Data Journalism Is Just What Your Content Needs

data journalismA data journalist? What exactly does that mean, and why is data journalism important to your brand?

Content is king – or at least that’s what they’ve been saying, right? While creating quality content has always been important and will continue to be so as we move forward in time, you absolutely must embrace the concept of data journalism to more easily engage your audience and create awareness of your brand.

This isn’t an entirely new concept in the scheme of things, but it certainly feels like a fresh approach to marketing when used appropriately. Data journalism is quickly becoming a greater part of the established marketing world – so ask yourself, “What is it and how can I use it?” First, let’s define it.

What Is Data Journalism?

Journalists tell stories. Data journalists do so by using numbers, figures, or images to unite concepts in the reader’s mind. For instance, Bloomberg released an article last year entitled, “The Most Dangerous Jobs in America,” an editorial work that graphically represented several dozen occupations and their respective risk ratings.

Instead of simply outlining a list of dangerous jobs, the journalists included a bar graph that visibly represented the specific dangers of each occupation and how each job compared to the next in terms of risk. The impact of this numbers-based visual representation is quite compelling and makes the reader think. This is data journalism.

Another stellar example of data journalism was released by the Wall Street Journal just a few years ago, It tells the story of the rapid decline in measles diagnoses among Americans in relation to the introduction of the measles vaccine. A state-by-state graph was created, which includes a solid black line delineating the year the vaccine was made widely available.

The results are stunning, and easily and concisely tell the story of how effective the measles vaccine proved to be. This was all without the reader having to glance at a word on paper. The Wall Street Journal has been hailed as a leader in the data journalism field.

How Do You Become an Effective Data Journalist?

Loving facts and figures is a start – especially considering that data journalism is a labor of love, a search for hidden figures and data, and a trying task that ultimately may not result in a usable data set, even after hours or days of research. It’s not easy, but here are some basic tips to maximize your efforts:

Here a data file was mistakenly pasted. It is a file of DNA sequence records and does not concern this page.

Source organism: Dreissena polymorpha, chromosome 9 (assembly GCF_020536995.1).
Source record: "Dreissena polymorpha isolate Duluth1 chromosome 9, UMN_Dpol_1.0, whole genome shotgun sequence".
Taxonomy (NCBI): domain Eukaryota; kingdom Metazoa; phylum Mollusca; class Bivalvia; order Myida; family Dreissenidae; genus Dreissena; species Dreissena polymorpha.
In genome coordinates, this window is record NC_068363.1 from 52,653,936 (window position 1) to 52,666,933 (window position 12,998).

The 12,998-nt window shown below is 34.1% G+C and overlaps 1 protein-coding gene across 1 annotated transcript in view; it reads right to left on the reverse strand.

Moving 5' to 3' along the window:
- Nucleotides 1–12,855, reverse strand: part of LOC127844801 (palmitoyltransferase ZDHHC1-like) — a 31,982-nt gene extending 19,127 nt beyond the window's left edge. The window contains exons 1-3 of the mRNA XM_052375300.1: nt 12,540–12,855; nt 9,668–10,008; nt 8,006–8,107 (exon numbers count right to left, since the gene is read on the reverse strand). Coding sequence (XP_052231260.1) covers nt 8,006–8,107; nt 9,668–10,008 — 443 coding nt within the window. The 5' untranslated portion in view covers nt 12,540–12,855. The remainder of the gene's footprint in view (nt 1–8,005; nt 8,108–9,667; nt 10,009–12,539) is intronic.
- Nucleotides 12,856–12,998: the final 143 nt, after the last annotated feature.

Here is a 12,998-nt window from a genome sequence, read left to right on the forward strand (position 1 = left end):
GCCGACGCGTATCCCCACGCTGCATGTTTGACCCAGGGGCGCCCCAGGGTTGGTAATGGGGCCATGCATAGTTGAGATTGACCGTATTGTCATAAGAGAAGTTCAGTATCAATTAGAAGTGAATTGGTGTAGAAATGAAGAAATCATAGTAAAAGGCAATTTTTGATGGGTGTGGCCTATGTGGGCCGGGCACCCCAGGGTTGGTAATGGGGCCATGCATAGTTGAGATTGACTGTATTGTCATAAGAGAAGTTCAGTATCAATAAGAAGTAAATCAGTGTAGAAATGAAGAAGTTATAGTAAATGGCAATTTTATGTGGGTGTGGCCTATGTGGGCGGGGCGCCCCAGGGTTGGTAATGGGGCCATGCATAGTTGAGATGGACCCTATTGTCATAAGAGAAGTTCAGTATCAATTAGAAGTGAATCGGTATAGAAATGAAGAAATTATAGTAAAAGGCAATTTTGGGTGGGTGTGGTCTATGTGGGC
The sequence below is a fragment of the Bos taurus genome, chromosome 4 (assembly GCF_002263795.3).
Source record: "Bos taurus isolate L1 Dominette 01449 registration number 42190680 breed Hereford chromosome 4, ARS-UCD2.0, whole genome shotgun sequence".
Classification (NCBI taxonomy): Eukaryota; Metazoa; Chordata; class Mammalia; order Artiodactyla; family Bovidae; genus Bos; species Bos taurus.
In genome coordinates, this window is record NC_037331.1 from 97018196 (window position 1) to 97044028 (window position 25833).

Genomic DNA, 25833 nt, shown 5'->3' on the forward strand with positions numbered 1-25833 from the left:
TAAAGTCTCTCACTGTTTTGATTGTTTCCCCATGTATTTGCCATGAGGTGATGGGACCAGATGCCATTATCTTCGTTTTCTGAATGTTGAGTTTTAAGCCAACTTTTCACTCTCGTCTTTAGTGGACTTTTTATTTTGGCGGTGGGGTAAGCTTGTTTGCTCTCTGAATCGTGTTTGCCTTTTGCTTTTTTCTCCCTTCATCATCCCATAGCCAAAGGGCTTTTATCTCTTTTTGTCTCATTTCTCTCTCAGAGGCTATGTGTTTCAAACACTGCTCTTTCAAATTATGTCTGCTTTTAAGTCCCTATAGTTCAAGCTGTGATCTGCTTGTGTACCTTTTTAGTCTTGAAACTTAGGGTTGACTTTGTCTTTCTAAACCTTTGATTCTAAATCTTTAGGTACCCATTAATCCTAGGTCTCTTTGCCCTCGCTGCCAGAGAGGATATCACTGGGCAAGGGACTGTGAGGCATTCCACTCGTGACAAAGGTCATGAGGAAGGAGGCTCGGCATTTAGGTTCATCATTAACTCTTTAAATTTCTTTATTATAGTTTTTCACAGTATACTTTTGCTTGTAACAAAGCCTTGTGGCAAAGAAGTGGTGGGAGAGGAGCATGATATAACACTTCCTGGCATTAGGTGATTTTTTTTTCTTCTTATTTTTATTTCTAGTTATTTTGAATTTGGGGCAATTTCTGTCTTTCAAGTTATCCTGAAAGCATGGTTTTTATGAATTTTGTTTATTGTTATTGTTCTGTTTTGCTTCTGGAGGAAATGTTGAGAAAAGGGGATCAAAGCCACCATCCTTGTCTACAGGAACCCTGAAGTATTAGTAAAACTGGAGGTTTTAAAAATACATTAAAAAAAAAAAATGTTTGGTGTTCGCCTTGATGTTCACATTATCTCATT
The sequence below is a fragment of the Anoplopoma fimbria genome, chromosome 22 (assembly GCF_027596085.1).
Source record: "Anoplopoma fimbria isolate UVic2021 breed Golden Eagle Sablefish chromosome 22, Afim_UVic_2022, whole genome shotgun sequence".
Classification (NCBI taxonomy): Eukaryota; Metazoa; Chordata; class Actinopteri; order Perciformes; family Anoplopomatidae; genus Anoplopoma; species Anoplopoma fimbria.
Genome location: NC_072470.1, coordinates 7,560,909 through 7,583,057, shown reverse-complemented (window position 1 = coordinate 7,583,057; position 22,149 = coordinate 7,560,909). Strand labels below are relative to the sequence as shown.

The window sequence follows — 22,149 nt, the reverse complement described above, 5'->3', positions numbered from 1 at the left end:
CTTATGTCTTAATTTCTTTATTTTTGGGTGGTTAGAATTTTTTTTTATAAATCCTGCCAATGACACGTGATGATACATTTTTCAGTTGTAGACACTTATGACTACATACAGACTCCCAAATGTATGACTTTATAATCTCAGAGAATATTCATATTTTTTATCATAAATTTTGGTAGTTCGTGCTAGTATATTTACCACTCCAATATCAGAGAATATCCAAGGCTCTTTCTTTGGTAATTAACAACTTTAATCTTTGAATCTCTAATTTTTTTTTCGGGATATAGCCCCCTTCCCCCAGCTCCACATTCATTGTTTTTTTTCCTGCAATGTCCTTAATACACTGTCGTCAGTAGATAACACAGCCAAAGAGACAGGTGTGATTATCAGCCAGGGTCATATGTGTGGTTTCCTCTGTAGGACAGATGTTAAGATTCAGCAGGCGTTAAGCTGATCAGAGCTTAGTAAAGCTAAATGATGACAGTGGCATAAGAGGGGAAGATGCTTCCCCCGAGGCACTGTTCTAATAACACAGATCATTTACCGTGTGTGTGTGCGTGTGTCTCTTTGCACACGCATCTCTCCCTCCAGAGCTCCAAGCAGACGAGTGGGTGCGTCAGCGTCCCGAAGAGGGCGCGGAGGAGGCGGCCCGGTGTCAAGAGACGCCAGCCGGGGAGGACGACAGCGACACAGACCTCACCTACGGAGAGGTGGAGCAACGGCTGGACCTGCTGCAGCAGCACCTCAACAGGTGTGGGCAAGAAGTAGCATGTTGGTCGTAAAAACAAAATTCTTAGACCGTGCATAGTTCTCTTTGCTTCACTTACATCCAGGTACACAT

1. Use available organizational tools: There are several free and pay-to-play tools available on the market today, including Timetric, Many Eyes, Google Fusion Tables, Google Charts, and more. These will help you to organize the data you do collect, which is one of the more challenging parts of the process.
  1. Function is mandatory, but form is everything: Even the most compelling of data sets will be invisible to a reader if the information is presented in a drab or uninteresting way. If you’re not overly creative when it comes to visual content, hire the right people to bring your data to life. Interesting shapes, colors and graphics can make all the difference in the world.
  1. The story has to stand on its own: Just because you’ve discovered a way to create an interesting graphic design that incorporates numbers, doesn’t mean readers will remain engaged. First, find the story you want to tell. Then, stay flexible and search for quantitative data that supports your story and can be molded into an interesting infographic or visual representation.
  1. Know where to look: The world has become “open source,” so all you need to do is learn where to look to find the information you want. The government publishes a litany of statistics across its myriad of websites. Yet, there is no central reporting agency to tie it all together. Private enterprises and non-profits also divulge stats on virtually anything. But you have to dig to find what you need. In the end, plan on spending lots of time mining for data – it’s what data journalists do.

To create compelling and shareable content that has the potential to spotlight your brand or organization, consider leveraging the fundamental strengths of data journalism. This creative approach to storytelling will keep your readers engaged in the information age.

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